Martin Karplus, Michael Levitt and Arieh Warshel won the 2013 Nobel Prize For Chemistry on Wednesday “for the development of multiscale models for complex chemical systems.”
Chemists used to create atomic models using balls and sticks. Some 40 years ago, Martin Karplus, Michael Levitt and Arieh Warshel laid the foundation for the powerful programs that are used to understand and predict chemical processes. Because chemical reactions occur so incredibly fast (in a fraction
of a millisecond, electrons jump from one atomic nucleus to the other) traditional chemistry has had an incredibly hard time keeping up. But the work of the trio went a long way to bridging that gap. Aided by the methods now awarded with the Nobel Prize in Chemistry, scientists let computers unveil chemical processes.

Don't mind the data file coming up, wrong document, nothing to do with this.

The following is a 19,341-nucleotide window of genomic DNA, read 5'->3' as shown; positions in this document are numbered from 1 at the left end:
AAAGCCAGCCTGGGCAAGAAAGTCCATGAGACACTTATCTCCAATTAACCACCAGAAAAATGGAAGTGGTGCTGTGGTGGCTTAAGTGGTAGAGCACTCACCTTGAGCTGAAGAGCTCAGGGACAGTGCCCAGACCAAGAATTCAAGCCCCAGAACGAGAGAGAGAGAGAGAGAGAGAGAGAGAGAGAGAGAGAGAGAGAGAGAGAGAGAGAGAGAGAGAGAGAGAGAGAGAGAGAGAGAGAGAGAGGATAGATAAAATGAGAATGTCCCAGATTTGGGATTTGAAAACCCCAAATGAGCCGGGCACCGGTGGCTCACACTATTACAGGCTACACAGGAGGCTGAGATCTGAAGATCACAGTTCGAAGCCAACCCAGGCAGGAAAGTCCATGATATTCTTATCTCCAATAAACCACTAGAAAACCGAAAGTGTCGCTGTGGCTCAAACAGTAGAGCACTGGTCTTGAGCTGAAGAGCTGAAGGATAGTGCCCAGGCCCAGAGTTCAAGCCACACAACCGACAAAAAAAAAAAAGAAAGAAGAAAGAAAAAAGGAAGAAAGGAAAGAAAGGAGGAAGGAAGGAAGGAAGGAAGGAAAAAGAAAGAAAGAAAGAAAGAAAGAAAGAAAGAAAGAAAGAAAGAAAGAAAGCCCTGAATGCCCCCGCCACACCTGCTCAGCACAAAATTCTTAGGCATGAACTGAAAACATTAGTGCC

Furthermore, the work of Karplus, Levitt and Warshel allowed chemists to use both Newton’s classical
physics work and the fundamentally different the fundamentally different quantum physics.
“In short what we developed is a way which requires computers to look, to take the structure of the protein and then to eventually understand how exactly it does what it does,” Warshel said.